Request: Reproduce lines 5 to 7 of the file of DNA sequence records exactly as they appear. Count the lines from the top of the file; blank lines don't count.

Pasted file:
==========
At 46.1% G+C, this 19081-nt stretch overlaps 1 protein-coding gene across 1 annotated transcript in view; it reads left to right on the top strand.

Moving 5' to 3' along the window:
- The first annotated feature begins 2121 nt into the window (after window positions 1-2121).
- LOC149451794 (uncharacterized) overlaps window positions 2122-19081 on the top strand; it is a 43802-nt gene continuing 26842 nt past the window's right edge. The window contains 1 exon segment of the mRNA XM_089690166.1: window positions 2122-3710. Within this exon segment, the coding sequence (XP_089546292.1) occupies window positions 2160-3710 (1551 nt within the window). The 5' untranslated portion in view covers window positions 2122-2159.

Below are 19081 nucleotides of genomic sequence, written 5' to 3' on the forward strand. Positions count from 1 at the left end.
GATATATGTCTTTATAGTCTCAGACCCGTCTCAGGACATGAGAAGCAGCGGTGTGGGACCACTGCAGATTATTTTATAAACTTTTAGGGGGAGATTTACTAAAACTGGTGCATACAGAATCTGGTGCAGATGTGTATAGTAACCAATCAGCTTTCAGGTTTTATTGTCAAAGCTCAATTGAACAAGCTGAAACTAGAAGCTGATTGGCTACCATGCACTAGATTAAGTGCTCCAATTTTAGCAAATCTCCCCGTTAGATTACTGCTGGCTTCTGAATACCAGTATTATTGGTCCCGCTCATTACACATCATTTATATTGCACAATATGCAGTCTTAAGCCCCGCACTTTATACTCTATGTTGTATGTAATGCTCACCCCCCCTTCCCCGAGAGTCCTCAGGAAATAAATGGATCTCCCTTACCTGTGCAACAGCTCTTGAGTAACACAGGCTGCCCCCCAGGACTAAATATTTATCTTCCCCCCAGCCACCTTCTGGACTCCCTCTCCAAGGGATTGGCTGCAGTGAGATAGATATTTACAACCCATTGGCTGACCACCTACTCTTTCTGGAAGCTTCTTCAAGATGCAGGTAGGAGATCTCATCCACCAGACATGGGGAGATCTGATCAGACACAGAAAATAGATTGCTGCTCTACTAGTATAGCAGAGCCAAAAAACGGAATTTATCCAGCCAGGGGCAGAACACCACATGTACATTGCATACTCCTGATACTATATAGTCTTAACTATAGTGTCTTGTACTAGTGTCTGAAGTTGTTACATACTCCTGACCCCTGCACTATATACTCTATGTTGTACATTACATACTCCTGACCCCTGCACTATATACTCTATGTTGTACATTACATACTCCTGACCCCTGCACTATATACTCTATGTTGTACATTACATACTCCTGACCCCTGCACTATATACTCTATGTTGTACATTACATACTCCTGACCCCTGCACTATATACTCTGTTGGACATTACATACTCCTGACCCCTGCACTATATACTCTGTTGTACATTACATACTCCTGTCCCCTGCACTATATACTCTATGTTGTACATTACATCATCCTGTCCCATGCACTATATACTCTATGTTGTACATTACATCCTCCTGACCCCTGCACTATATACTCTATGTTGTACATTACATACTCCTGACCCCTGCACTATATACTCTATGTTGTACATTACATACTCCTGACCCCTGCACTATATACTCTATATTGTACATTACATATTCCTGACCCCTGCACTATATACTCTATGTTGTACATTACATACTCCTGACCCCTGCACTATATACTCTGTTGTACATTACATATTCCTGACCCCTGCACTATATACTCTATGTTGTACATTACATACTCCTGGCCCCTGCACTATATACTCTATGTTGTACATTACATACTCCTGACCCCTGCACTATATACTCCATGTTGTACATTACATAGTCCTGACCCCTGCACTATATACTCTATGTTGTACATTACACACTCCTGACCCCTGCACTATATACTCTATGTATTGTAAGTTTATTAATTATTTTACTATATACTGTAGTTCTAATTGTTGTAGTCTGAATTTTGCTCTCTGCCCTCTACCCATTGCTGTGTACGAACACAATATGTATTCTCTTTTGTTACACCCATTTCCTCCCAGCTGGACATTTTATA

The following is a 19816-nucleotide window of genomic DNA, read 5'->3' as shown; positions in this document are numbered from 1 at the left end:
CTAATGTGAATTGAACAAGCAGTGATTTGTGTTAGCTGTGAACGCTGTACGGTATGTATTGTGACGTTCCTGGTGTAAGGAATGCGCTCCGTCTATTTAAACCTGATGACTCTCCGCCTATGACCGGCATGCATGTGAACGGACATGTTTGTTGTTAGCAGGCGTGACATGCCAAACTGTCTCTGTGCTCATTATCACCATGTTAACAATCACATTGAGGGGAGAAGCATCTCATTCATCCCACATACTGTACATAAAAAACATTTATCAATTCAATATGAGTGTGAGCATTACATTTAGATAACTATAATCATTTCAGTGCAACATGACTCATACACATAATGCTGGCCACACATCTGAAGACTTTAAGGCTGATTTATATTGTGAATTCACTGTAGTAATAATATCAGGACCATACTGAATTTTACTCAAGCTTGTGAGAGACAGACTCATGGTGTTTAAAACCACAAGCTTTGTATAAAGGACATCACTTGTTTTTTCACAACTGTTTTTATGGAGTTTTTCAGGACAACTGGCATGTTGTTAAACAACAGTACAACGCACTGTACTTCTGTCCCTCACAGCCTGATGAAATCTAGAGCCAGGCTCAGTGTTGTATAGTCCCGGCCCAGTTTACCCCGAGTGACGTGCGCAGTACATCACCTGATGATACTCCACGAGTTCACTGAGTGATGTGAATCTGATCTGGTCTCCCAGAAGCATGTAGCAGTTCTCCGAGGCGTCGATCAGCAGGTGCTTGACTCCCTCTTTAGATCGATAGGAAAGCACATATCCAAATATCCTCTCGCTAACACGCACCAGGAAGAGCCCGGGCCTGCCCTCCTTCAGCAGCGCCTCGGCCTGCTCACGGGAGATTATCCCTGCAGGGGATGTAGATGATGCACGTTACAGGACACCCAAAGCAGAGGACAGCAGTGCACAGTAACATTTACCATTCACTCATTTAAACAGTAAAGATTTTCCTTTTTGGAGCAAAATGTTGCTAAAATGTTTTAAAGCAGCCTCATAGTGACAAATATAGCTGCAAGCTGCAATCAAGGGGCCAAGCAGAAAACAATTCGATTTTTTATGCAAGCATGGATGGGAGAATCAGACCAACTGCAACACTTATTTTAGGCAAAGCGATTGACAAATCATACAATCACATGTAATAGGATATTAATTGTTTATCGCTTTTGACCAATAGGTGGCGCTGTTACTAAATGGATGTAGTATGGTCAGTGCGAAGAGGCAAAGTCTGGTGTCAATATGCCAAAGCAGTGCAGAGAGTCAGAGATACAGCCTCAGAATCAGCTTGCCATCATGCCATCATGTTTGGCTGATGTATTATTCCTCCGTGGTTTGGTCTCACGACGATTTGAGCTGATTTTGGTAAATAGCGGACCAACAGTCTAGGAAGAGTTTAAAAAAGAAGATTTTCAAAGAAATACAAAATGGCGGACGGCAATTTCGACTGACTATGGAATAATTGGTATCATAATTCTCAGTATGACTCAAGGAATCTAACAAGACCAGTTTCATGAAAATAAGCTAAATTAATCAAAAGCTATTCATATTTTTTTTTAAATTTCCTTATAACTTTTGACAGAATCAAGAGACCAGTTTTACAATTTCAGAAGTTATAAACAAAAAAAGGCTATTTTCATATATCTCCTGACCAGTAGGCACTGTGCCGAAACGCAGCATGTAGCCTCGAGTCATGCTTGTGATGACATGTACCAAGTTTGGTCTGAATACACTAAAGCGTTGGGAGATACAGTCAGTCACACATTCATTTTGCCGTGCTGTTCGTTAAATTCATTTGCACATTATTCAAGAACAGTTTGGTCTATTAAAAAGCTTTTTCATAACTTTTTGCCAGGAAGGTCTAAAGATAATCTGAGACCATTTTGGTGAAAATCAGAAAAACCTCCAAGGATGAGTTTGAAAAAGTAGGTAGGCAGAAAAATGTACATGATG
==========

Below are 19081 nucleotides of genomic sequence, written 5' to 3' on the forward strand. Positions count from 1 at the left end.
GATATATGTCTTTATAGTCTCAGACCCGTCTCAGGACATGAGAAGCAGCGGTGTGGGACCACTGCAGATTATTTTATAAACTTTTAGGGGGAGATTTACTAAAACTGGTGCATACAGAATCTGGTGCAGATGTGTATAGTAACCAATCAGCTTTCAGGTTTTATTGTCAAAGCTCAATTGAACAAGCTGAAACTAGAAGCTGATTGGCTACCATGCACTAGATTAAGTGCTCCAATTTTAGCAAATCTCCCCGTTAGATTACTGCTGGCTTCTGAATACCAGTATTATTGGTCCCGCTCATTACACATCATTTATATTGCACAATATGCAGTCTTAAGCCCCGCACTTTATACTCTATGTTGTATGTAATGCTCACCCCCCCTTCCCCGAGAGTCCTCAGGAAATAAATGGATCTCCCTTACCTGTGCAACAGCTCTTGAGTAACACAGGCTGCCCCCCAGGACTAAATATTTATCTTCCCCCCAGCCACCTTCTGGACTCCCTCTCCAAGGGATTGGCTGCAGTGAGATAGATATTTACAACCCATTGGCTGACCACCTACTCTTTCTGGAAGCTTCTTCAAGATGCAGGTAGGAGATCTCATCCACCAGACATGGGGAGATCTGATCAGACACAGAAAATAGATTGCTGCTCTACTAGTATAGCAGAGCCAAAAAACGGAATTTATCCAGCCAGGGGCAGAACACCACATGTACATTGCATACTCCTGATACTATATAGTCTTAACTATAGTGTCTTGTACTAGTGTCTGAAGTTGTTACATACTCCTGACCCCTGCACTATATACTCTATGTTGTACATTACATACTCCTGACCCCTGCACTATATACTCTATGTTGTACATTACATACTCCTGACCCCTGCACTATATACTCTATGTTGTACATTACATACTCCTGACCCCTGCACTATATACTCTATGTTGTACATTACATACTCCTGACCCCTGCACTATATACTCTGTTGGACATTACATACTCCTGACCCCTGCACTATATACTCTGTTGTACATTACATACTCCTGTCCCCTGCACTATATACTCTATGTTGTACATTACATCATCCTGTCCCATGCACTATATACTCTATGTTGTACATTACATCCTCCTGACCCCTGCACTATATACTCTATGTTGTACATTACATACTCCTGACCCCTGCACTATATACTCTATGTTGTACATTACATACTCCTGACCCCTGCACTATATACTCTATATTGTACATTACATATTCCTGACCCCTGCACTATATACTCTATGTTGTACATTACATACTCCTGACCCCTGCACTATATACTCTGTTGTACATTACATATTCCTGACCCCTGCACTATATACTCTATGTTGTACATTACATACTCCTGGCCCCTGCACTATATACTCTATGTTGTACATTACATACTCCTGACCCCTGCACTATATACTCCATGTTGTACATTACATAGTCCTGACCCCTGCACTATATACTCTATGTTGTACATTACACACTCCTGACCCCTGCACTATATACTCTATGTATTGTAAGTTTATTAATTATTTTACTATATACTGTAGTTCTAATTGTTGTAGTCTGAATTTTGCTCTCTGCCCTCTACCCATTGCTGTGTACGAACACAATATGTATTCTCTTTTGTTACACCCATTTCCTCCCAGCTGGACATTTTATA

The following is a 19816-nucleotide window of genomic DNA, read 5'->3' as shown; positions in this document are numbered from 1 at the left end: